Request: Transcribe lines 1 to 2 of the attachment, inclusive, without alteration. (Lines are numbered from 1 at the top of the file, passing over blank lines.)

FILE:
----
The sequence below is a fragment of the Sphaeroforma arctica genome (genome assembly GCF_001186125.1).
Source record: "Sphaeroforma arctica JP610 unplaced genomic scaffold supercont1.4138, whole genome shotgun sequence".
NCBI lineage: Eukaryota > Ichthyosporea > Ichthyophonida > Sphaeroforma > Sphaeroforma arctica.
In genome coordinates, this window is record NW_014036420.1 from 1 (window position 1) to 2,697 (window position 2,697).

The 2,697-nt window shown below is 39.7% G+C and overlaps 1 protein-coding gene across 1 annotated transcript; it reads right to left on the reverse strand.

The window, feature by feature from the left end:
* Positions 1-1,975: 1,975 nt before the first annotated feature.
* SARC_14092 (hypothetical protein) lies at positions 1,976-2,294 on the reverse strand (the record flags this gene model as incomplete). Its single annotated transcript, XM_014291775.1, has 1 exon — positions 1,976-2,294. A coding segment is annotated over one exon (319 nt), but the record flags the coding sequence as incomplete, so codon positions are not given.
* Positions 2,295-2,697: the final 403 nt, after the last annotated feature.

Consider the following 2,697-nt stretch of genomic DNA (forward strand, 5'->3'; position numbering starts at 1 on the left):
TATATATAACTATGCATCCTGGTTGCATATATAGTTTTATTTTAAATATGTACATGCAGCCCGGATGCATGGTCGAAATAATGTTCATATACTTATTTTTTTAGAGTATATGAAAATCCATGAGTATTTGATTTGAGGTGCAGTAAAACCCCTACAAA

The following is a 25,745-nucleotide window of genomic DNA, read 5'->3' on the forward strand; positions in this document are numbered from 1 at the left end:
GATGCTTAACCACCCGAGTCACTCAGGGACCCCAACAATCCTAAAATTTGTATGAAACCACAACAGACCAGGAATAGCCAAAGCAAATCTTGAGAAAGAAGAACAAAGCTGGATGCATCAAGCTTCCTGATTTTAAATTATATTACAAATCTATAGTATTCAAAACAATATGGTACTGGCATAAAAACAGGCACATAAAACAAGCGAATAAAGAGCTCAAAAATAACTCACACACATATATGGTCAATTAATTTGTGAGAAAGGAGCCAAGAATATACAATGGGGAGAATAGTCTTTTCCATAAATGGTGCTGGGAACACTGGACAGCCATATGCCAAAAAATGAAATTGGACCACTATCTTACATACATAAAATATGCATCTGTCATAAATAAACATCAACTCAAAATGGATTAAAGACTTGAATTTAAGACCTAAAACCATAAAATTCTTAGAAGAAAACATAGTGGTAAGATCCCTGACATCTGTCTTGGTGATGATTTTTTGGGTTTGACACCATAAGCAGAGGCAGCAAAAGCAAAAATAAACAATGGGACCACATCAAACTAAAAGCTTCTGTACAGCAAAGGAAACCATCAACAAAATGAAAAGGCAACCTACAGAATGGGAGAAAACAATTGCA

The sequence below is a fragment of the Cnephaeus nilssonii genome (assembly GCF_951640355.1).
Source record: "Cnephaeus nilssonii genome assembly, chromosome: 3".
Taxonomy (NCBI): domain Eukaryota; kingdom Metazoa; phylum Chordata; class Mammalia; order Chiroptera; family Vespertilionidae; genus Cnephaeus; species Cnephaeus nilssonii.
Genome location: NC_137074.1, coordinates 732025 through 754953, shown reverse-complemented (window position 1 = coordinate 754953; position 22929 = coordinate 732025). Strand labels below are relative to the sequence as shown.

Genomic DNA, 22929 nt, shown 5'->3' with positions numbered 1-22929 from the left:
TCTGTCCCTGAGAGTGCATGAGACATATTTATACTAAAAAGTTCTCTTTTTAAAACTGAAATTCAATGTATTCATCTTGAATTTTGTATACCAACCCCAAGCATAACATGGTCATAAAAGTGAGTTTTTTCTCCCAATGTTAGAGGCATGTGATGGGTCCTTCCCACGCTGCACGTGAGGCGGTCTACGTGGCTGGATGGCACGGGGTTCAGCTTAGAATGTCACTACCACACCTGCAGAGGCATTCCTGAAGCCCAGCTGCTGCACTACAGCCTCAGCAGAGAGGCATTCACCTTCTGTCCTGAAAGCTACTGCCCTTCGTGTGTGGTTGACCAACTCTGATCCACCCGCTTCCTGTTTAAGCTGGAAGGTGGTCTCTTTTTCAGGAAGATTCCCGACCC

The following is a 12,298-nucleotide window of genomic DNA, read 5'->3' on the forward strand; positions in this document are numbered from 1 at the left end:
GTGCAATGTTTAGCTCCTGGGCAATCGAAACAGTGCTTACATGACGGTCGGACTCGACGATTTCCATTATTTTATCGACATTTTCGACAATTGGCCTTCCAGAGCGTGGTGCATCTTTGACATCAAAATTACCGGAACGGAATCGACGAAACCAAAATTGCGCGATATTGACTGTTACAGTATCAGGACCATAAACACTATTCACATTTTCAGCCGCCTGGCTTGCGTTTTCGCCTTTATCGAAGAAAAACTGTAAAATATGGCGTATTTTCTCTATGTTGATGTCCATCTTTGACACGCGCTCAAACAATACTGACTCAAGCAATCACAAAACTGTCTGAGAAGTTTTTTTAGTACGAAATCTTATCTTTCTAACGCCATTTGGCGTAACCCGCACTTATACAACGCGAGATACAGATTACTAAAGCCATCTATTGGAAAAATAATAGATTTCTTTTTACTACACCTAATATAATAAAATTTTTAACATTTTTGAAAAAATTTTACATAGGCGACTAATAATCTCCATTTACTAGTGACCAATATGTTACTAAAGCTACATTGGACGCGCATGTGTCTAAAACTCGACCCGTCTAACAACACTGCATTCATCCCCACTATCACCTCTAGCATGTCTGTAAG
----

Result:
The sequence below is a fragment of the Sphaeroforma arctica genome (genome assembly GCF_001186125.1).
Source record: "Sphaeroforma arctica JP610 unplaced genomic scaffold supercont1.4138, whole genome shotgun sequence".